TransLink SkyTrain. (Black Press Media)

TransLink ordered to temporarily stop randomly drug testing SkyTrain attendant

Employee was made to undergo randomized urine screening tests for one year after he came up positive for cannabis

TransLink has been ordered to stop random cannabis testing of a SkyTrain worker who tested positive for the drug during a routine test.

The interim decision from a labour arbitrator came at the end of September, after the union filed a grievance on behalf of David Solomon.

Solomon, who has worked as a SkyTrain attendant since 2003, was made to undergo randomized, twice-monthly urine screening tests for one year after he came up positive for cannabis in a Sept. 2018 test, despite no evidence of cannabis use disorder or addiction found in an independent medical examination.

TransLink’s policies state there must be no drug or alcohol use while on shift, and that employees must be fit to work, but does not forbid pot use off the job. Recreational cannabis has been legal in Canada since Oct. 17, 2018.

Despite no evidence of addiction, TransLink’s chief medical officer, which it appointed under railway safety legislation, found that there was an “increased risk of presence of a marijuana use disorder” due to multiple factors.

Solomon, represented by Unifor Local 700, filed a grievance.

In his interim decision, arbitrator Arne Peltz said the issue raises the question of balancing public safety and employee rights.

As a SkyTrain attendant, Solomon’s main duties are customer service, fare inspection, limited mechanical or electrical fault correction and emergency responses. He may have to drive a SkyTrain in an emergency and is considered a “safety critical position” under federal railway safety legislation.

The drug screening he failed was required by federal legislation for all “safety critical” employees over the age of 40. He told the testers he did not use cannabis, but in followup tests conducted by Dr. Maire Durnin-Goodman, the director of Precision Medical Monitoring, in October, he admitted he uses three to four times a week.

Solomon told the tester there was “zero chance” of his cannabis usage affecting his work because he does not smoke before or after a shift. He said the positive test result was due to secondhand smoke exposure at a SkyTrain station, and that he had stopped smoking a week before the routine test.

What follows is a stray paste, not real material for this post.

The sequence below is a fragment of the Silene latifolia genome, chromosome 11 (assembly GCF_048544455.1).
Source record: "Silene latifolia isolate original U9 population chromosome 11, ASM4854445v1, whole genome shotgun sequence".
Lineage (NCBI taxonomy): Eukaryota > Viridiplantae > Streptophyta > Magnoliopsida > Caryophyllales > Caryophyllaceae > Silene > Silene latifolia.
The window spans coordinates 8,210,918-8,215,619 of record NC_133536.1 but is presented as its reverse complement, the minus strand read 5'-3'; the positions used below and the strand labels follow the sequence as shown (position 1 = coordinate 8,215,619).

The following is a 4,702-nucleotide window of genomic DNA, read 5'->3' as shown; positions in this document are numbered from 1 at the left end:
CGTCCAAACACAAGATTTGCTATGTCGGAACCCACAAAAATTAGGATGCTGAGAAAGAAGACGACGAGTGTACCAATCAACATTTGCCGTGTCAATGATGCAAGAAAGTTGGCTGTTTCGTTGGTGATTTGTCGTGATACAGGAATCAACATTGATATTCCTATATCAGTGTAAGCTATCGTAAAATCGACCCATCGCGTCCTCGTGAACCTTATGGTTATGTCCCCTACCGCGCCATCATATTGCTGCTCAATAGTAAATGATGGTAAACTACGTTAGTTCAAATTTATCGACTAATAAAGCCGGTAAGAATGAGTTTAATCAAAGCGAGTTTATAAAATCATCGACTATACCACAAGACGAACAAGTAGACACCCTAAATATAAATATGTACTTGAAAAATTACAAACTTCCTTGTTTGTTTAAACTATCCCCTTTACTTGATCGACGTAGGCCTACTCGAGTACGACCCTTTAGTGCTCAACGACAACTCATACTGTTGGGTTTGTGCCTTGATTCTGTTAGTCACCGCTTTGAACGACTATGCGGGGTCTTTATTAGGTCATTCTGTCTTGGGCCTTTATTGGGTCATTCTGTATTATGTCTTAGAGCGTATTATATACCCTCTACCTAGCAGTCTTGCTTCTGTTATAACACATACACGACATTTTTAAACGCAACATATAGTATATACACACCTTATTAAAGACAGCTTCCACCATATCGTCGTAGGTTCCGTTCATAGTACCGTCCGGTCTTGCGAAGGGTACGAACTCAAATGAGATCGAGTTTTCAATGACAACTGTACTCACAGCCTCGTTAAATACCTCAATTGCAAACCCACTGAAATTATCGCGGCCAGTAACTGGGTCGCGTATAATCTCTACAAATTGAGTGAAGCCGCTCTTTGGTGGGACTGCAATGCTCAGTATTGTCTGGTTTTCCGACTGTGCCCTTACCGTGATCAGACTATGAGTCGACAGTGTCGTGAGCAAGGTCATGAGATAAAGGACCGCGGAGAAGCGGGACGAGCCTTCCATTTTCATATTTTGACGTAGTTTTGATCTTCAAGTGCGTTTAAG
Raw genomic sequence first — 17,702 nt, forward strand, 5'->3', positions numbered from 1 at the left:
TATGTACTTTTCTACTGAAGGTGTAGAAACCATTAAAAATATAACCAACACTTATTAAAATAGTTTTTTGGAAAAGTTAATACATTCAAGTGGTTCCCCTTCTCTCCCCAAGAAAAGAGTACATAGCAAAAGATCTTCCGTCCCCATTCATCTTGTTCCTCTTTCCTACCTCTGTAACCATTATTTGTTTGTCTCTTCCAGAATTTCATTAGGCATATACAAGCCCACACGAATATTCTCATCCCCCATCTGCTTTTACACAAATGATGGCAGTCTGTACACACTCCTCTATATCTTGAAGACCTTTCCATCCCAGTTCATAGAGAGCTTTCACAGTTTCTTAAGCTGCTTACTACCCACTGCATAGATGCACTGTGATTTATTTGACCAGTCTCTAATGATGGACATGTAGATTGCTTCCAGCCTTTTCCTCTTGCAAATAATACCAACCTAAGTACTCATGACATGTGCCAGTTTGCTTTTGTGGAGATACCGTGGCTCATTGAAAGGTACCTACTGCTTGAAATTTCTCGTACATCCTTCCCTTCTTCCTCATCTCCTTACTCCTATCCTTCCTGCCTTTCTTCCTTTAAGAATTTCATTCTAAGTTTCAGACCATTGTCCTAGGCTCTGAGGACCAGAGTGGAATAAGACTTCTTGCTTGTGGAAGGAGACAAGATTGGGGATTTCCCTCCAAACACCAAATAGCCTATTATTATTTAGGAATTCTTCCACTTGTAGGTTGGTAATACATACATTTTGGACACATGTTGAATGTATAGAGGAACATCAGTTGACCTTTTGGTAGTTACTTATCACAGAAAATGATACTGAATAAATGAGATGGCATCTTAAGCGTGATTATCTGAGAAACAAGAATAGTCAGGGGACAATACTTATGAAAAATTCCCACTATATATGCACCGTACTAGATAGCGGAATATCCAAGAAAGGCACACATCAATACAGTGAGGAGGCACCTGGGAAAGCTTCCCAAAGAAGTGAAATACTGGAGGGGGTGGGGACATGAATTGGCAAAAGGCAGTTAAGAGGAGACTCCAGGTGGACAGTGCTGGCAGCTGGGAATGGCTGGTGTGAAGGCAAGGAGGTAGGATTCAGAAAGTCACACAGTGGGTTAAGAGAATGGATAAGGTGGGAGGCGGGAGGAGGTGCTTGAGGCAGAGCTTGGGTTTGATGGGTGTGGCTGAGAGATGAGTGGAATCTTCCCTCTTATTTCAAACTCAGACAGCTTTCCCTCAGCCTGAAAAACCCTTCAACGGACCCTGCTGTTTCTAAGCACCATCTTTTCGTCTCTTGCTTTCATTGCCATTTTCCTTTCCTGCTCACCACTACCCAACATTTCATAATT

“He felt that it was not the employer’s concern if he used marijuana outside of working hours,” Peltz wrote in a 52-page decision.

Durnin-Goodman said Solomon’s test results were consistent with regular pot use and not with having breathed in secondhand smoke. He did not meet the criteria for marijuana dependence or marijuana use disorder, she found, but his lies and defensiveness meant he should be monitored for a year with randomized urine tests. The chief medical officer upheld this decision.

As a result, Solomon had to check in daily to see if he would be tested and was put on administrative leave until January 2019. He has not tested positive since Jan. 1, 2019, at which time he resumed his SkyTrain duties.

In its arguments, the union said Solomon’s denial of cannabis use after the initial test was not important, as the drug is legal and TransLink policy did not forbid its use outside of work.

It said he avoids cannabis for eight to 10 hours before his shift starts, and cited research and guidelines that say six hours between pot use and work is safe.

In his decision, Peltz said he was granting the interim order banning random tests, as requested by the union, because it is “reasonably safe to uphold the grievors’ privacy and dignity rights at this point in time.”

The decision will need to go to final arbitration. A date has not yet been set.

ALOS READ: Metro Vancouver transit strike prompts cancellations as premier won’t intervene


@katslepian

katya.slepian@bpdigital.ca

Like us on Facebook and follow us on Twitter.

Just Posted

Two Maple Ridge women of distinction nominated for award

The Women Influencers Awards takes place on Sunday, Nov. 17

UPDATE: Union protests rising violence in B.C. prisons

Noon-hour event at Alouette Correctional Centre for Women

Burned out renters can’t find housing in Maple Ridge

Tight rental market, high rent costs create desperate situation

Outgoing president proud of Chamber’s business advocacy

Maple Ridge-Pitt Meadows chamber holds AGM

Realtors Care Blanket Drive coming in November

Numerous drop-off locations for the public at real estate offices in Maple Ridge

VIDEO: B.C. to restrict nicotine content, bring in 20% tax on vaping products

Province will also restrict candy and fruit flavoured vaping products to adult-only stores

Seguin lifts surging Stars to 4-2 win over Canucks

Dallas is 6-0-1 in last seven outings

UPDATE: Metro Vancouver bus drivers to refuse overtime as transit strike escalates

Overtime ban could disrupt 10-15 per cent of bus service in Metro Vancouver

‘City that protects rapists’: Sexual assault survivor slams Kelowna mayor for defending RCMP

Heather Friesen spent the morning handing out flyers around city hall calling out the mayor

South Surrey man and city settle beef over backyard cow

Asad Syed, who kept a calf on his property last year, met City of Surrey in court Tuesday

Batten down the hatches: Wet and windy weekend on the way for coastal B.C.

Environment Canada issues special weather warning for Lower Mainland, Vancouver Island

BC Liquor Stores to move fully to paper bags by March

Vancouver Island to be the first to convert to paper bags in November

Tolko shuts B.C. divisions for two weeks over holidays

Head office to close from Dec. 23-27; two weeks’ downtime runs Dec. 21-Jan. 6

B.C. government working with RCMP to address $10 million in budget cuts

Public Safety Minister Mike Farnworth issues statement following report of RCMP cost-cutting

Most Read